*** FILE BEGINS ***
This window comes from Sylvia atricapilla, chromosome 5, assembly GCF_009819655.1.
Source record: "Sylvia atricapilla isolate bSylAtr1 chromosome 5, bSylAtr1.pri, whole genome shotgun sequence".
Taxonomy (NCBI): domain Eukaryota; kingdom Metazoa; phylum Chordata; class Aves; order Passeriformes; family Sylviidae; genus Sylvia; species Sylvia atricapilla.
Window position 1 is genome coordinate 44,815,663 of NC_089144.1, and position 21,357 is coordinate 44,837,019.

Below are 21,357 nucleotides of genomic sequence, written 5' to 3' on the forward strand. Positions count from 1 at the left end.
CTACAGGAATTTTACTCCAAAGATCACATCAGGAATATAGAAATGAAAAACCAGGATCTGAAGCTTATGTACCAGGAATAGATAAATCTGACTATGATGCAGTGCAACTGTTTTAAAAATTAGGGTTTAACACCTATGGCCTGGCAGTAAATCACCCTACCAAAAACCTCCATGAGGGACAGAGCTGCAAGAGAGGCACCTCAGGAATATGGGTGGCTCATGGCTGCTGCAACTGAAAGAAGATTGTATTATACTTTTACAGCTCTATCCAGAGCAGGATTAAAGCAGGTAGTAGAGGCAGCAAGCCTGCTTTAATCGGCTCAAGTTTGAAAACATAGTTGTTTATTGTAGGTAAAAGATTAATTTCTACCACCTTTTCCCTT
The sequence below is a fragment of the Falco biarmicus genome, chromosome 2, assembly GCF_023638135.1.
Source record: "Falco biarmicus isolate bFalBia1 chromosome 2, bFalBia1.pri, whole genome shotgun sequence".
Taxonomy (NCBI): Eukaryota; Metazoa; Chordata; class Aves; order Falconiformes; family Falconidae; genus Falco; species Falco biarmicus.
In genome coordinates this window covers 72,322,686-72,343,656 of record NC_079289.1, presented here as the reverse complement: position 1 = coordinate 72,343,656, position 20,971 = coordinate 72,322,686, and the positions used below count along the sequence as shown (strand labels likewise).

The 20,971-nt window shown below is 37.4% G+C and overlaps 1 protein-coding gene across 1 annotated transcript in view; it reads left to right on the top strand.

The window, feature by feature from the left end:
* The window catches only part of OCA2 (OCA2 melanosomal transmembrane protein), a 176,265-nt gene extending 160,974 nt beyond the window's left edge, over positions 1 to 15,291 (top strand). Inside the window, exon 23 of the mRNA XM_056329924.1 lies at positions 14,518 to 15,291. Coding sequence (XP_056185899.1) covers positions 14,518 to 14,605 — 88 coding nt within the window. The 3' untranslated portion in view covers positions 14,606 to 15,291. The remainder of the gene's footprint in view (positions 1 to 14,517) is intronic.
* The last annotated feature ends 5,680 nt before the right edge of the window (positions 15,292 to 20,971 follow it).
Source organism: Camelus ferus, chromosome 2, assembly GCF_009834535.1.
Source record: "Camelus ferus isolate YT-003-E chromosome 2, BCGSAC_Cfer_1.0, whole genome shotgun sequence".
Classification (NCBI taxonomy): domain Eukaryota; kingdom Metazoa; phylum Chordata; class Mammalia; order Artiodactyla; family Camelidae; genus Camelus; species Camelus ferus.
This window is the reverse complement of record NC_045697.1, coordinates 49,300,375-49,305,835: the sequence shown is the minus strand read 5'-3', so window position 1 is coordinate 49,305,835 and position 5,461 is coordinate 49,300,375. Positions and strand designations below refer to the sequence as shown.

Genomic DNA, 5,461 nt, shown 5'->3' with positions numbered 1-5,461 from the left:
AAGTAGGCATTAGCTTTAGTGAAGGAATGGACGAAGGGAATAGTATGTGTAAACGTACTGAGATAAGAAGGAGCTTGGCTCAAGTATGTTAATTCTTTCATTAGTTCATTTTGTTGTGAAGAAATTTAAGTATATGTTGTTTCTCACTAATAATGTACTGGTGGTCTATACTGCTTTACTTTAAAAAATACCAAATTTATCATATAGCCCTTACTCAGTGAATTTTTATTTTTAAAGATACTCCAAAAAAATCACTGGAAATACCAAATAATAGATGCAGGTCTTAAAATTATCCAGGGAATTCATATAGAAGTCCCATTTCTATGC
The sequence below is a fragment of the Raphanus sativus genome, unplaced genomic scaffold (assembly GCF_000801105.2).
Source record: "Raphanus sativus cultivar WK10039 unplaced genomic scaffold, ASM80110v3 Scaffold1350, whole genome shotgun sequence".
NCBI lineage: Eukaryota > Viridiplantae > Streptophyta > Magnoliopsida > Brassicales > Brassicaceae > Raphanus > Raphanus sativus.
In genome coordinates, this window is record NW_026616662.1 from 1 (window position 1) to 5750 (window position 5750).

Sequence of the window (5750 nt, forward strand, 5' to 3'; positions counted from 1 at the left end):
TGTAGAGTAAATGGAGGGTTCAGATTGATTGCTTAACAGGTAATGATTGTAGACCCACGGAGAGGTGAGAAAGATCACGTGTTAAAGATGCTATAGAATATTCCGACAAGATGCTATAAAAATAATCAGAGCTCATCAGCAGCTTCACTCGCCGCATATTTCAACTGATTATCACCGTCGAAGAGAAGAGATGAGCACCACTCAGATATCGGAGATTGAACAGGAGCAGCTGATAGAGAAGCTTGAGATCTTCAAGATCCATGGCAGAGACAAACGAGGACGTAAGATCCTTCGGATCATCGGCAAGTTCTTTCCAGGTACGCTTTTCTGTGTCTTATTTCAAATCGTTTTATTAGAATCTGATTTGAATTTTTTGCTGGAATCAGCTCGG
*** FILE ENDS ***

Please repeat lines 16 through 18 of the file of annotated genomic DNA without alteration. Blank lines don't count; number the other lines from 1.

Source record: "Camelus ferus isolate YT-003-E chromosome 2, BCGSAC_Cfer_1.0, whole genome shotgun sequence".
Classification (NCBI taxonomy): domain Eukaryota; kingdom Metazoa; phylum Chordata; class Mammalia; order Artiodactyla; family Camelidae; genus Camelus; species Camelus ferus.
This window is the reverse complement of record NC_045697.1, coordinates 49,300,375-49,305,835: the sequence shown is the minus strand read 5'-3', so window position 1 is coordinate 49,305,835 and position 5,461 is coordinate 49,300,375. Positions and strand designations below refer to the sequence as shown.